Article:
The great moments of revolutionary history have all been enormous popular festivals - the storming of the Bastille, the uprisings of 1848, the Paris Commune, the revolutions of 1917-9, Paris '68. Conversely, popular festivities [M41 seen as a problem...] have always been looked on by the authorities as a problem, whether they have banned, tolerated or semi- institutionalised them. Why does power fear free celebration? Could it be something to do with the utopian urges which seize a crowd becoming aware of its own power? [...M41 succumbing...] From the middle ages onwards the carnival has offered glimpses of the world turned upside down, a topsy turvy universe free of toil, suffering and inequality.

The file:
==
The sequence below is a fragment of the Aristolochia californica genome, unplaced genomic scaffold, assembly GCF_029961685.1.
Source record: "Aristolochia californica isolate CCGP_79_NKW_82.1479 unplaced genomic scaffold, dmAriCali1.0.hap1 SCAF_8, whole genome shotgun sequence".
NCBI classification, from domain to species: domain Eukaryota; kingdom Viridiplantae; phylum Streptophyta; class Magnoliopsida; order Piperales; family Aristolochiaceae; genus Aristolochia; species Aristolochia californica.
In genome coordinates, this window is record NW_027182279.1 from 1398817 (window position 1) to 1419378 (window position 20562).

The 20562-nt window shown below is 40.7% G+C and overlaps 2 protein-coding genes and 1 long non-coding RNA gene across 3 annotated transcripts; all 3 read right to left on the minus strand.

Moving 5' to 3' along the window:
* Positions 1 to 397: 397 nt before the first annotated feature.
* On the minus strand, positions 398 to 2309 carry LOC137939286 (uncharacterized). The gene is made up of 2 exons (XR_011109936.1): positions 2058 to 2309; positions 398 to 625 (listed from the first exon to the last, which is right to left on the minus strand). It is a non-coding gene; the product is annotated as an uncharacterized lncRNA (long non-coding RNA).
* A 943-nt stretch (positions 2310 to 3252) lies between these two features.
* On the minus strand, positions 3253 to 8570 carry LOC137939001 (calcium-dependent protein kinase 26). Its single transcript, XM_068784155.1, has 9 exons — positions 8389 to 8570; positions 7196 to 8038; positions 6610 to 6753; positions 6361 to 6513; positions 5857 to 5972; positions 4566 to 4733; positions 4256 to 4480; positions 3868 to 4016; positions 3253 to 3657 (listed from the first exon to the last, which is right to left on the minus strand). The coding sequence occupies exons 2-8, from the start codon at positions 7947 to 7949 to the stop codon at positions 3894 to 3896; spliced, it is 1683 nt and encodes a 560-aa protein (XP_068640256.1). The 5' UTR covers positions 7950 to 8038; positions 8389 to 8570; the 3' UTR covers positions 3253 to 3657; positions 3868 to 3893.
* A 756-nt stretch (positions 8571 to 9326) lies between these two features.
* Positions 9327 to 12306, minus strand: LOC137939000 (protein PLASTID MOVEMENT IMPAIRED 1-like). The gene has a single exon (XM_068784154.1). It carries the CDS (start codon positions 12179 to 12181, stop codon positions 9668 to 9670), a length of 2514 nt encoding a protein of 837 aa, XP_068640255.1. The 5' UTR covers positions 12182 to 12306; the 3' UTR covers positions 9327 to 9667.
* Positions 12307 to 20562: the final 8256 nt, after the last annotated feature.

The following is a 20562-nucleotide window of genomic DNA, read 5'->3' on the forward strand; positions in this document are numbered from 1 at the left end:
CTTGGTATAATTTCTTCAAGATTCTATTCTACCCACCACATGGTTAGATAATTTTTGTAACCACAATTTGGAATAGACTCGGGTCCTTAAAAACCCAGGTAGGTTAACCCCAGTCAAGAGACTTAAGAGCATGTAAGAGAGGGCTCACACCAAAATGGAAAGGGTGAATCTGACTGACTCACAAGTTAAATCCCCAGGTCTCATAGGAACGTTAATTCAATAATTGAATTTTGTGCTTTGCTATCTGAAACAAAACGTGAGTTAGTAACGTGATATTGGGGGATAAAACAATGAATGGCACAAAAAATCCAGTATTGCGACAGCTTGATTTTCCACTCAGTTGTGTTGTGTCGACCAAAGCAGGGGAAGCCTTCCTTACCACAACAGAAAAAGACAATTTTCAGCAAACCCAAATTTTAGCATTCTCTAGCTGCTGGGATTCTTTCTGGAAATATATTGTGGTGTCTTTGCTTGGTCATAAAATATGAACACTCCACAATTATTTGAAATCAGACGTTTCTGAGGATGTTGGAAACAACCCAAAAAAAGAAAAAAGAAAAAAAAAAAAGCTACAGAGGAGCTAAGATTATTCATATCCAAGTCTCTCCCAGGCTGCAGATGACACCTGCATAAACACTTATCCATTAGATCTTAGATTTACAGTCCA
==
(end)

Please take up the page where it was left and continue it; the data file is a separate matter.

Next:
Carnival celebrates temporary liberation from the prevailing truth and the established order; it marks the suspension of all [...and relaxing under the crowd] hierarchical rank, privileges, norms and prohibitions. Carnival is not a spectacle seen by the people; they live in it, and everyone participates because its very idea embraces all the people. [next]